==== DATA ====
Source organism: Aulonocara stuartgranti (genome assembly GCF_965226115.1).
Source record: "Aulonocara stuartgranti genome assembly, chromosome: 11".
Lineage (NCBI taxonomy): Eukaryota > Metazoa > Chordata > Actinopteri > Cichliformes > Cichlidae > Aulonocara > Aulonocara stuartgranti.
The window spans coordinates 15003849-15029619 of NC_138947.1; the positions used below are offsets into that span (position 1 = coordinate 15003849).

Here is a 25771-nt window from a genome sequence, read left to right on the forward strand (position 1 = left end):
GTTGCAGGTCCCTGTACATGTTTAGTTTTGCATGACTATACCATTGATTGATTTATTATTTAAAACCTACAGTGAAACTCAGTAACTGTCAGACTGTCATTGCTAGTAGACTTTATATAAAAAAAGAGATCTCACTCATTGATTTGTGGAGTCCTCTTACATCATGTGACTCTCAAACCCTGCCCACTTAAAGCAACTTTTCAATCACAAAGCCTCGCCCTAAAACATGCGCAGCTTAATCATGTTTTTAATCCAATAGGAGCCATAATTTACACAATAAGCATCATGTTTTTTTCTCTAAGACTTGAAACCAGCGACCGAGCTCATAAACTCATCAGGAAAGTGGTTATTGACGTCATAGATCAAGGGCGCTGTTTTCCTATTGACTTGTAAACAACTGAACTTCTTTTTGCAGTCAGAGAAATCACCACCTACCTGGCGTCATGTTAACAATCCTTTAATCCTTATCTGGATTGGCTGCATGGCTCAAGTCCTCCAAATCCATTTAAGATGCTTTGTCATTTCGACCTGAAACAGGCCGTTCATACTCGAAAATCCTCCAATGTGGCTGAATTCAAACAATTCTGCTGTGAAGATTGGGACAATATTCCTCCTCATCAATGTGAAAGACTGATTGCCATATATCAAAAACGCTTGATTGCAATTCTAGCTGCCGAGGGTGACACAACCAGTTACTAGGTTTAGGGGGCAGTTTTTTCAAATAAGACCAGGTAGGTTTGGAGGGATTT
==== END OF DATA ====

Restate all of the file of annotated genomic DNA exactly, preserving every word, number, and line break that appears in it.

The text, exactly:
Source organism: Aulonocara stuartgranti (genome assembly GCF_965226115.1).
Source record: "Aulonocara stuartgranti genome assembly, chromosome: 11".
Lineage (NCBI taxonomy): Eukaryota > Metazoa > Chordata > Actinopteri > Cichliformes > Cichlidae > Aulonocara > Aulonocara stuartgranti.
The window spans coordinates 15003849-15029619 of NC_138947.1; the positions used below are offsets into that span (position 1 = coordinate 15003849).

Here is a 25771-nt window from a genome sequence, read left to right on the forward strand (position 1 = left end):
GTTGCAGGTCCCTGTACATGTTTAGTTTTGCATGACTATACCATTGATTGATTTATTATTTAAAACCTACAGTGAAACTCAGTAACTGTCAGACTGTCATTGCTAGTAGACTTTATATAAAAAAAGAGATCTCACTCATTGATTTGTGGAGTCCTCTTACATCATGTGACTCTCAAACCCTGCCCACTTAAAGCAACTTTTCAATCACAAAGCCTCGCCCTAAAACATGCGCAGCTTAATCATGTTTTTAATCCAATAGGAGCCATAATTTACACAATAAGCATCATGTTTTTTTCTCTAAGACTTGAAACCAGCGACCGAGCTCATAAACTCATCAGGAAAGTGGTTATTGACGTCATAGATCAAGGGCGCTGTTTTCCTATTGACTTGTAAACAACTGAACTTCTTTTTGCAGTCAGAGAAATCACCACCTACCTGGCGTCATGTTAACAATCCTTTAATCCTTATCTGGATTGGCTGCATGGCTCAAGTCCTCCAAATCCATTTAAGATGCTTTGTCATTTCGACCTGAAACAGGCCGTTCATACTCGAAAATCCTCCAATGTGGCTGAATTCAAACAATTCTGCTGTGAAGATTGGGACAATATTCCTCCTCATCAATGTGAAAGACTGATTGCCATATATCAAAAACGCTTGATTGCAATTCTAGCTGCCGAGGGTGACACAACCAGTTACTAGGTTTAGGGGGCAGTTTTTTCAAATAAGACCAGGTAGGTTTGGAGGGATTT